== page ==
In Windows, right-click the sound icon in the bottom-right corner of the taskbar and select Sounds. Here, you'll see a list of all the speakers, headphones, and unused audio ports on your machine. Look for the device with a green checkmark—the one you're currently using—and make sure it's the correct one.

If you're using a set of wireless headphones with a built-in microphone, it may produce two entries in this list: one as a stereo set of headphones, and one as a hands-free headset designed for phone calls. If you play music through the virtual device designed for phone calls, it's going to sound terrible, so select different items here and click the Set Default button to see if one option sounds better than another. (You can also disable the communications headset option completely.)

This is a common issue on Windows machines, but less so on phones, from my experience. But it doesn't hurt to check: on Android, you can go into your Bluetooth settings, click the settings cog next to the headphones in question, and turn calls off to see if that solves the problem. On an iPhone, click the "i" next to your headphones in Bluetooth settings and change the Device type to see if that helps as well.

Adjust Your Equalizer and Audio Enhancements

Many phones and PCs have some audio "enhancements" you can add to your music, though these can often do more harm than good. If you're hearing distortion, make sure all of these are turned off.

In Windows, head back to the Sound Settings as described above. Then, select the device from the list and click the Properties button. Go through the tabs here and turn off any sort of enhancements—from Spatial Sound to Bass Boost, and anything else you see. All of these things can, in theory, cause distortion in the audio. You might even try turning Exclusive Mode on or off, to see if that solves any of your issues.

If your problems are on an iPhone rather than a computer, head to Settings > Music and make sure the EQ is turned off. Do the same for the music app you're using to listen. Android phones will have similar settings in your music app of choice, though some phones—like Samsung Galaxy devices—may have other audio enhancements in their settings, so dig around and search for features like Dolby Atmos, Equalizers, Adapt Sound, and other improvements that could be causing problems.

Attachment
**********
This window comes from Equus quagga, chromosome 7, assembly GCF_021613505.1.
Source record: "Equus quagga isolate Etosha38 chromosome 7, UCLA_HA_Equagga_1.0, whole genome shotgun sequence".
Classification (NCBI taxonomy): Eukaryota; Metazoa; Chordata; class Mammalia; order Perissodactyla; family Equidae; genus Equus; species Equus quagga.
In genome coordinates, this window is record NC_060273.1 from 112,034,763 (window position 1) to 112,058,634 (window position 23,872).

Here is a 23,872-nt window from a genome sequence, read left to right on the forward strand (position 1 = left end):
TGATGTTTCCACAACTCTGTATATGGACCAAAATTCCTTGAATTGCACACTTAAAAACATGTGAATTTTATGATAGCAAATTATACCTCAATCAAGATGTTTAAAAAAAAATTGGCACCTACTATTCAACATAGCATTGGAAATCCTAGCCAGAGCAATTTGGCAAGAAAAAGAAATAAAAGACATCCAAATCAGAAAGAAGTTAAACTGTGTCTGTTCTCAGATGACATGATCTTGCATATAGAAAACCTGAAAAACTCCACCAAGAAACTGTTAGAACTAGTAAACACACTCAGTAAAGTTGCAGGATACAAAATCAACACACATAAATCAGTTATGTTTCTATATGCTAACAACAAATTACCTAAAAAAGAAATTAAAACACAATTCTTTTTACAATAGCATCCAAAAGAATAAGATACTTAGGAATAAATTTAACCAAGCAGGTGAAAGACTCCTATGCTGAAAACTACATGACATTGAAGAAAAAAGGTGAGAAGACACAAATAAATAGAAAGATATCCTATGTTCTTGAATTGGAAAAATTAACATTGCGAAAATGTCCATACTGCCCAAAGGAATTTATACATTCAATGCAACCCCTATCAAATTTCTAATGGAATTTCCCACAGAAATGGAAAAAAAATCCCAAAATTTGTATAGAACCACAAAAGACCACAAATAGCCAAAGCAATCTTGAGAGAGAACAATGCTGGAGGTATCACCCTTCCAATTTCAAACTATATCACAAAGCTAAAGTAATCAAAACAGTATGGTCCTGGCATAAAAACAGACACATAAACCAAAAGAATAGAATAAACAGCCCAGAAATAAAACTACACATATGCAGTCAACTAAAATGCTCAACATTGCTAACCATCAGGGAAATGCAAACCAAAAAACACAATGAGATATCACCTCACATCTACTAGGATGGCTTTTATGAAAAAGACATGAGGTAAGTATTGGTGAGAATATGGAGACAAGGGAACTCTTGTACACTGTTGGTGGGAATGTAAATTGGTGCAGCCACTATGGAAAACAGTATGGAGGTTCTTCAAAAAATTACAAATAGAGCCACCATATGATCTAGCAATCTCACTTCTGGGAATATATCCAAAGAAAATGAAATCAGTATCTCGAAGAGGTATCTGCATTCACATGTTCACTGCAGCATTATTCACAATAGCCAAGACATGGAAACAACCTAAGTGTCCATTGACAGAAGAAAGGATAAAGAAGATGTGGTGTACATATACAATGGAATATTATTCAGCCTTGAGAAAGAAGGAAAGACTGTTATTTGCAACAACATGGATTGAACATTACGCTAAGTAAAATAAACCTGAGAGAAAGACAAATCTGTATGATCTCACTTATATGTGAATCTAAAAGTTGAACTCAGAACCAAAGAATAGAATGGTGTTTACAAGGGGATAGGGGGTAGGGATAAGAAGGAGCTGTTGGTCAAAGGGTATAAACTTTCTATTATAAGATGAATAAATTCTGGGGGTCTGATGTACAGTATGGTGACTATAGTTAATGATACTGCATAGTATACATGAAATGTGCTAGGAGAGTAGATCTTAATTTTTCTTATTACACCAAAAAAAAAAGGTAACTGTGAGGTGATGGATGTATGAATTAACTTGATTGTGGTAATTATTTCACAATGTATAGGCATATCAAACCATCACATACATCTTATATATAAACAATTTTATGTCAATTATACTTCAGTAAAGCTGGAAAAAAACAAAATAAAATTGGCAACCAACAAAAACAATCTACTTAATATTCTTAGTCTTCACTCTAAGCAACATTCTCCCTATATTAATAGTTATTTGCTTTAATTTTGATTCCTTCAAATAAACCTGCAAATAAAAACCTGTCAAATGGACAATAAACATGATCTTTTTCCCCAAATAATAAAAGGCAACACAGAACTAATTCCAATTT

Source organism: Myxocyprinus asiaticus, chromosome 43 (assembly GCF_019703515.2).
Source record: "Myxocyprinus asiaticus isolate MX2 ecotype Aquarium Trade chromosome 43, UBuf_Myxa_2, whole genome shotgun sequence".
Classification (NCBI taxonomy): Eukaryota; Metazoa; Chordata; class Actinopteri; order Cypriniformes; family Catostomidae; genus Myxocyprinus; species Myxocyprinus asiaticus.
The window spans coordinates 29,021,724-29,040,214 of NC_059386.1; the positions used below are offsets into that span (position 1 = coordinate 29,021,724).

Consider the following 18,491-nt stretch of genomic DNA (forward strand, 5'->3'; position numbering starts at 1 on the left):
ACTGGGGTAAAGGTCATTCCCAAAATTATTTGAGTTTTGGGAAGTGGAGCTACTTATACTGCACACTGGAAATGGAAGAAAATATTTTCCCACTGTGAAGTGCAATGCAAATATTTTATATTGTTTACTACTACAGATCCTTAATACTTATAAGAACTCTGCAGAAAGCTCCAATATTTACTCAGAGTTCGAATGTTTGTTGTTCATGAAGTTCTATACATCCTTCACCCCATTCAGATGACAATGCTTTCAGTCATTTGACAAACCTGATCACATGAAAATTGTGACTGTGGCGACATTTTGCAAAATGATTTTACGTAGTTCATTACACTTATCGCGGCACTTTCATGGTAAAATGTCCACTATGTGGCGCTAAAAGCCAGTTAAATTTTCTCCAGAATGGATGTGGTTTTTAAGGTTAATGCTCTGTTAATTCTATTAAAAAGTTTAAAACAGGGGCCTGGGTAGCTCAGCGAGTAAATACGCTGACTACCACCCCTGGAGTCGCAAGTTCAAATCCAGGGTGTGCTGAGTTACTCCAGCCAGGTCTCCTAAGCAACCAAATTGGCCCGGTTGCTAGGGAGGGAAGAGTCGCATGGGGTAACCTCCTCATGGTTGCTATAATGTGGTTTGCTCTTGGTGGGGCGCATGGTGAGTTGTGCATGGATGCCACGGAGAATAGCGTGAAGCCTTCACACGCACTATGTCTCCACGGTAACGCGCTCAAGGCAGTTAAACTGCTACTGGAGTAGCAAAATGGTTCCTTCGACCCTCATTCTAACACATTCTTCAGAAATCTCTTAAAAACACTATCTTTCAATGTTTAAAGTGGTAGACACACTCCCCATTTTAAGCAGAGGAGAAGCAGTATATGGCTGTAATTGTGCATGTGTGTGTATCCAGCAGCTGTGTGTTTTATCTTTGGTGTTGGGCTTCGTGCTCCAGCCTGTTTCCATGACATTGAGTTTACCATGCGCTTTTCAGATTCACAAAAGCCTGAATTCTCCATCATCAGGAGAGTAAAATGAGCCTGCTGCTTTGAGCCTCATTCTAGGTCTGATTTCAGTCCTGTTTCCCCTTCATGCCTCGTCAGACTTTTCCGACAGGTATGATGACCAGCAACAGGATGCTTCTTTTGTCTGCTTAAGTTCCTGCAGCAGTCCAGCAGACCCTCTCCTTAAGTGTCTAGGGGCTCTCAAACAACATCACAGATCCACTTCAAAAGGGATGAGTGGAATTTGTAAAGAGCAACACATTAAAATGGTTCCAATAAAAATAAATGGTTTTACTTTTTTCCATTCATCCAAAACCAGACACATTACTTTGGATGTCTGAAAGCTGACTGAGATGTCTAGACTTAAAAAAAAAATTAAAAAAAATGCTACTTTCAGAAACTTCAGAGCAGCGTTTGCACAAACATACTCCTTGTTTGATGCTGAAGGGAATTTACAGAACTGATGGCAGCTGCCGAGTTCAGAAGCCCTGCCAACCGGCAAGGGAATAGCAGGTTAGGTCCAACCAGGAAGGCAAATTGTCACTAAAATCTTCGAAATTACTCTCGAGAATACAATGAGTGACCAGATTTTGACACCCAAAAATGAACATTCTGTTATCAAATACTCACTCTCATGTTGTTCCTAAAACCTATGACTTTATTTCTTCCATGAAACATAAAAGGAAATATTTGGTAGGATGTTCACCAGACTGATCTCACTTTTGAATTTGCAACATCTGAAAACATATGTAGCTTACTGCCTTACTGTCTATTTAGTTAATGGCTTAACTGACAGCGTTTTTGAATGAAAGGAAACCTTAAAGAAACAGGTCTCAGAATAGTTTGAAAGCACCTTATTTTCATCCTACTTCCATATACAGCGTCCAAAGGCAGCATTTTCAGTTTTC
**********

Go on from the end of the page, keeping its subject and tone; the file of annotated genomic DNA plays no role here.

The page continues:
You may also want to change the audio codec used for Bluetooth devices: in Android, go back to your Bluetooth settings, click the cog next to your headphones, and if given the option, try the higher-quality AAC or aptX instead of the default setting. (Some phones may call it "HD Audio.")

Disconnect Other Bluetooth Devices

I've noticed a strange issue with Bluetooth on some of the phones I've owned in the past. In random cases, my music will sound distorted if I have more than one Bluetooth device connected at a time, like another nearby pair of earbuds, or my smartwatch.

If you disconnect the secondary device, you may find your audio comes in cleaner to your main Bluetooth headphones. (If you're using a smartwatch, you might be able to solve this by going into the watch's settings and turning off call and media audio.)

Many of these "solutions" are not ideal, but they'll at least help you work around the problem until you can find a more permanent, workable option. These are also far from the only causes of distortion—there are so many phones and PCs out there that any number of hardware issues, software bugs, or driver quirks could produce the same behavior. But if you're lucky, these steps will at least help you narrow down the source so you can focus your attention on the right device.